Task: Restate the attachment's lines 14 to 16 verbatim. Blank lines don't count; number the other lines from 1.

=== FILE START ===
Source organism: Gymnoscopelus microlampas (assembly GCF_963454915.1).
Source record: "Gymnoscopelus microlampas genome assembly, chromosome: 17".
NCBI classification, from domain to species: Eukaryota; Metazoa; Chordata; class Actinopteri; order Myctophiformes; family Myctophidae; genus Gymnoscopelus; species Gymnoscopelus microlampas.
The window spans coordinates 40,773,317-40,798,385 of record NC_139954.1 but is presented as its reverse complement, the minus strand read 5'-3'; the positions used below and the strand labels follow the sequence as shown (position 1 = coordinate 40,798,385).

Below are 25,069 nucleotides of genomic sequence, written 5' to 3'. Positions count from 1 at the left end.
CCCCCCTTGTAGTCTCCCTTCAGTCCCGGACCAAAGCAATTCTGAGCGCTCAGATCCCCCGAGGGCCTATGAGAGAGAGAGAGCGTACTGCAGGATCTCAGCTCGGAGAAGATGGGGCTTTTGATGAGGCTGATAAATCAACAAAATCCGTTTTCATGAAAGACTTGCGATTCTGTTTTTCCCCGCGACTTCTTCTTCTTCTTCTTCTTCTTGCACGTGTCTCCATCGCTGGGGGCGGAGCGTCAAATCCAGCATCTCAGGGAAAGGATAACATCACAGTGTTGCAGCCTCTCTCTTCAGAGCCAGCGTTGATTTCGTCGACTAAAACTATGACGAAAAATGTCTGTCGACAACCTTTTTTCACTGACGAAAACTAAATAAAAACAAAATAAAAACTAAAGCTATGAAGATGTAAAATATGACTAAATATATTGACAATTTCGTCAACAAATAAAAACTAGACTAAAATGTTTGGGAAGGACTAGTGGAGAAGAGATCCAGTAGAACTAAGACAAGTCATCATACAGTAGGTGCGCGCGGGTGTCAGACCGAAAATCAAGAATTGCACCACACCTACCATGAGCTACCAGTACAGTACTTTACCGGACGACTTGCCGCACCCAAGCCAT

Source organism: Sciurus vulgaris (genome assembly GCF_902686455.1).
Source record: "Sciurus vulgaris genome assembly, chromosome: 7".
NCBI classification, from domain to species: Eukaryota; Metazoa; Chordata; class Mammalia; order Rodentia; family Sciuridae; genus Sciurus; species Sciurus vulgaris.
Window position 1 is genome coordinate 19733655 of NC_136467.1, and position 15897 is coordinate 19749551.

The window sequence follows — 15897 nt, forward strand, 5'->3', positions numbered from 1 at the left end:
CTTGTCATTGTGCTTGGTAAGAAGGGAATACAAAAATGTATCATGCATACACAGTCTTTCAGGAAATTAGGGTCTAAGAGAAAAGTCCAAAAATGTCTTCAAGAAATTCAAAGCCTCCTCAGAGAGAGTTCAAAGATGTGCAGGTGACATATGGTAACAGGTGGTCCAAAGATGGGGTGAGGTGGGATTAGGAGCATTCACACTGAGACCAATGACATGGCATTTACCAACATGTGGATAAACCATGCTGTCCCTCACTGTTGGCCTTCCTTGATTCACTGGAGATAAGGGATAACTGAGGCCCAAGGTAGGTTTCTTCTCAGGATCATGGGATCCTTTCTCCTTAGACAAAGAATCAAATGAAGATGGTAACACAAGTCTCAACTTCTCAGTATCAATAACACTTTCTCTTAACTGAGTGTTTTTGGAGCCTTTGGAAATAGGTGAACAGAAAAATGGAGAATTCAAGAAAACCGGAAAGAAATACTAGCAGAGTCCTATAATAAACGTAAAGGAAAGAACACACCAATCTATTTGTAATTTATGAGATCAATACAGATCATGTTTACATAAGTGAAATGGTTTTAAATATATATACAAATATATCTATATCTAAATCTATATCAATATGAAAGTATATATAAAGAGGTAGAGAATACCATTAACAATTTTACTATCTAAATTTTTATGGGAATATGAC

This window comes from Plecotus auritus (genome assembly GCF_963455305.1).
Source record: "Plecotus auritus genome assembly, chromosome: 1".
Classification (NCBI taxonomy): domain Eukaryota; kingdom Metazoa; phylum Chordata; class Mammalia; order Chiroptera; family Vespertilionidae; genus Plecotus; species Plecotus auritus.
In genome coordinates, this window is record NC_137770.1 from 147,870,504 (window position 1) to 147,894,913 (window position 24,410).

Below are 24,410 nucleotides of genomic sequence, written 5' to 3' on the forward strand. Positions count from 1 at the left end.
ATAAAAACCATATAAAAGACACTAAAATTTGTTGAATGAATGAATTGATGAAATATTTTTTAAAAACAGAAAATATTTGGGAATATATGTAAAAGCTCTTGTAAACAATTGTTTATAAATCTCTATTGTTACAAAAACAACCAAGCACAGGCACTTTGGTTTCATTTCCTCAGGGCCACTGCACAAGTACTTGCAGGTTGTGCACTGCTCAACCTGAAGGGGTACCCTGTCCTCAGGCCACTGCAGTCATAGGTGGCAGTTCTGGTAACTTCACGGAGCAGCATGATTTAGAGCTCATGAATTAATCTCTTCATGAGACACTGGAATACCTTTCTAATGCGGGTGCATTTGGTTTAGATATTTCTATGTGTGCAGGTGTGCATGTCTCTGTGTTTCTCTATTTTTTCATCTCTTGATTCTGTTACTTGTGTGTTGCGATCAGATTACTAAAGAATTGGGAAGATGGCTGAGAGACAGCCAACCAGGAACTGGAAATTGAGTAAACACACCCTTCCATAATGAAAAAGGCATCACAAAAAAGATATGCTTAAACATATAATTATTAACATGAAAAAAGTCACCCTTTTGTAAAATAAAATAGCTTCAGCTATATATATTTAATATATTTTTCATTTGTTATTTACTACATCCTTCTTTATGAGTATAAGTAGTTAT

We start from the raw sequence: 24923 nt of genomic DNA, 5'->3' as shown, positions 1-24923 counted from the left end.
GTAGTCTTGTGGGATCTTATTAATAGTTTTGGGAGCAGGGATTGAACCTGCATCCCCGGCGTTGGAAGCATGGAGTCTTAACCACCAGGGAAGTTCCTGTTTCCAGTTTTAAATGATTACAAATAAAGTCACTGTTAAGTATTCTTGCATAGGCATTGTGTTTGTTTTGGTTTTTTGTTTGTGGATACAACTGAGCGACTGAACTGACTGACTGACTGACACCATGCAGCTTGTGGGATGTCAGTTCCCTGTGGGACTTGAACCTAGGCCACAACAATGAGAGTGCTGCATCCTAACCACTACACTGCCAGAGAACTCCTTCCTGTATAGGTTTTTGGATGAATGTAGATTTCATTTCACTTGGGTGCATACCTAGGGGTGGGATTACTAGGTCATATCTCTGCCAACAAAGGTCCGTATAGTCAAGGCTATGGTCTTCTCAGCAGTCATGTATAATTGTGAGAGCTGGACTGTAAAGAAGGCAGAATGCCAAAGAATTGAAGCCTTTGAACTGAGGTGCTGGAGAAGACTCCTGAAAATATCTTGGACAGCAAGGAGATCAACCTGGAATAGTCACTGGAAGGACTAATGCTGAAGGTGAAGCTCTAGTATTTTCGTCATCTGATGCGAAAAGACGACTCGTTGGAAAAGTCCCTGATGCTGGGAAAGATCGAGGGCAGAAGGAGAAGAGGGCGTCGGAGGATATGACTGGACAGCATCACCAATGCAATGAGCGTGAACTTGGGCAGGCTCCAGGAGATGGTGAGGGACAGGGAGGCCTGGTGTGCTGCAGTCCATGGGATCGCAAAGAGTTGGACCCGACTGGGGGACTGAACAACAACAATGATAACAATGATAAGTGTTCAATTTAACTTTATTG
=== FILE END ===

Source record: "Plecotus auritus genome assembly, chromosome: 1".
Classification (NCBI taxonomy): domain Eukaryota; kingdom Metazoa; phylum Chordata; class Mammalia; order Chiroptera; family Vespertilionidae; genus Plecotus; species Plecotus auritus.
In genome coordinates, this window is record NC_137770.1 from 147,870,504 (window position 1) to 147,894,913 (window position 24,410).